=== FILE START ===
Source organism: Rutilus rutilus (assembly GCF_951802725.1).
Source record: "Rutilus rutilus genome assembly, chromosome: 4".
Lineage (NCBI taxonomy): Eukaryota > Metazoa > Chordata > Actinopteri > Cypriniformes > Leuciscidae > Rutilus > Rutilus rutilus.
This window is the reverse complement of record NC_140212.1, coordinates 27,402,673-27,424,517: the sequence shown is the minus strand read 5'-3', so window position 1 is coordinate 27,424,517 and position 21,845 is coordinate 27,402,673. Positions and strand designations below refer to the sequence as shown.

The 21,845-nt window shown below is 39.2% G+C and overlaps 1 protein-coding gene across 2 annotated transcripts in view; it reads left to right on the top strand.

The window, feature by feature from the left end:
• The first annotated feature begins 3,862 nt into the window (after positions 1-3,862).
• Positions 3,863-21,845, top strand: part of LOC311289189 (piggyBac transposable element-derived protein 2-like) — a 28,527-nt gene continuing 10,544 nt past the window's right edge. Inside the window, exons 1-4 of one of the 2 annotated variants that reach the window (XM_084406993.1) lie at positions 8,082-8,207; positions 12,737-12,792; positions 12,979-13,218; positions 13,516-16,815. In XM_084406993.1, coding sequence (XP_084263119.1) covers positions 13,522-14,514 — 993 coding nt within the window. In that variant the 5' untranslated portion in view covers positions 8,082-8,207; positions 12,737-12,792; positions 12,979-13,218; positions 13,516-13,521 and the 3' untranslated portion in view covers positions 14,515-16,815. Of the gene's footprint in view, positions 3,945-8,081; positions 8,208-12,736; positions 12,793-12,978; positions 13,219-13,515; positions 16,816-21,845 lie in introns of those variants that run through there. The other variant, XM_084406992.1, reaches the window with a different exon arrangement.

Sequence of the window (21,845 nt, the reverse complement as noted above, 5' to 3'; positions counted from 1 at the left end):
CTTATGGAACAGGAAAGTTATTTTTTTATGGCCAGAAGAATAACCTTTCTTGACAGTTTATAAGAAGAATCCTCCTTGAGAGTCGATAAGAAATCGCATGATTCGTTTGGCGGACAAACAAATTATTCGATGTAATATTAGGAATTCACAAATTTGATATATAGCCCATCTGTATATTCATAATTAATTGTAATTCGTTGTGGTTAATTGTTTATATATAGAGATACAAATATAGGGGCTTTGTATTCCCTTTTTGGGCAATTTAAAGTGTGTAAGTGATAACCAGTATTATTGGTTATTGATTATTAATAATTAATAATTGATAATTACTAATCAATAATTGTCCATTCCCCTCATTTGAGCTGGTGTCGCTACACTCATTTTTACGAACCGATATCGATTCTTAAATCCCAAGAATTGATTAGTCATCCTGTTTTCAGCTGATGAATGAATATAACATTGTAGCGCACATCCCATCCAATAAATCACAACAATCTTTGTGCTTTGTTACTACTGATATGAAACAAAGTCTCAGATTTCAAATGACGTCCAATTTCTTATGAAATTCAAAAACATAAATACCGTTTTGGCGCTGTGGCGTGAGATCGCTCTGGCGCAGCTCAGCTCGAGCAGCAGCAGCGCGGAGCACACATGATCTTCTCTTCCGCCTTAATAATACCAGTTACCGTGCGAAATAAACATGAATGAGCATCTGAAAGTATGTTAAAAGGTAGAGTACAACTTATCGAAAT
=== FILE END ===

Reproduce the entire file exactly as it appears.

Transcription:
Source organism: Rutilus rutilus (assembly GCF_951802725.1).
Source record: "Rutilus rutilus genome assembly, chromosome: 4".
Lineage (NCBI taxonomy): Eukaryota > Metazoa > Chordata > Actinopteri > Cypriniformes > Leuciscidae > Rutilus > Rutilus rutilus.
This window is the reverse complement of record NC_140212.1, coordinates 27,402,673-27,424,517: the sequence shown is the minus strand read 5'-3', so window position 1 is coordinate 27,424,517 and position 21,845 is coordinate 27,402,673. Positions and strand designations below refer to the sequence as shown.

The 21,845-nt window shown below is 39.2% G+C and overlaps 1 protein-coding gene across 2 annotated transcripts in view; it reads left to right on the top strand.

The window, feature by feature from the left end:
• The first annotated feature begins 3,862 nt into the window (after positions 1-3,862).
• Positions 3,863-21,845, top strand: part of LOC311289189 (piggyBac transposable element-derived protein 2-like) — a 28,527-nt gene continuing 10,544 nt past the window's right edge. Inside the window, exons 1-4 of one of the 2 annotated variants that reach the window (XM_084406993.1) lie at positions 8,082-8,207; positions 12,737-12,792; positions 12,979-13,218; positions 13,516-16,815. In XM_084406993.1, coding sequence (XP_084263119.1) covers positions 13,522-14,514 — 993 coding nt within the window. In that variant the 5' untranslated portion in view covers positions 8,082-8,207; positions 12,737-12,792; positions 12,979-13,218; positions 13,516-13,521 and the 3' untranslated portion in view covers positions 14,515-16,815. Of the gene's footprint in view, positions 3,945-8,081; positions 8,208-12,736; positions 12,793-12,978; positions 13,219-13,515; positions 16,816-21,845 lie in introns of those variants that run through there. The other variant, XM_084406992.1, reaches the window with a different exon arrangement.

Sequence of the window (21,845 nt, the reverse complement as noted above, 5' to 3'; positions counted from 1 at the left end):
CTTATGGAACAGGAAAGTTATTTTTTTATGGCCAGAAGAATAACCTTTCTTGACAGTTTATAAGAAGAATCCTCCTTGAGAGTCGATAAGAAATCGCATGATTCGTTTGGCGGACAAACAAATTATTCGATGTAATATTAGGAATTCACAAATTTGATATATAGCCCATCTGTATATTCATAATTAATTGTAATTCGTTGTGGTTAATTGTTTATATATAGAGATACAAATATAGGGGCTTTGTATTCCCTTTTTGGGCAATTTAAAGTGTGTAAGTGATAACCAGTATTATTGGTTATTGATTATTAATAATTAATAATTGATAATTACTAATCAATAATTGTCCATTCCCCTCATTTGAGCTGGTGTCGCTACACTCATTTTTACGAACCGATATCGATTCTTAAATCCCAAGAATTGATTAGTCATCCTGTTTTCAGCTGATGAATGAATATAACATTGTAGCGCACATCCCATCCAATAAATCACAACAATCTTTGTGCTTTGTTACTACTGATATGAAACAAAGTCTCAGATTTCAAATGACGTCCAATTTCTTATGAAATTCAAAAACATAAATACCGTTTTGGCGCTGTGGCGTGAGATCGCTCTGGCGCAGCTCAGCTCGAGCAGCAGCAGCGCGGAGCACACATGATCTTCTCTTCCGCCTTAATAATACCAGTTACCGTGCGAAATAAACATGAATGAGCATCTGAAAGTATGTTAAAAGGTAGAGTACAACTTATCGAAAT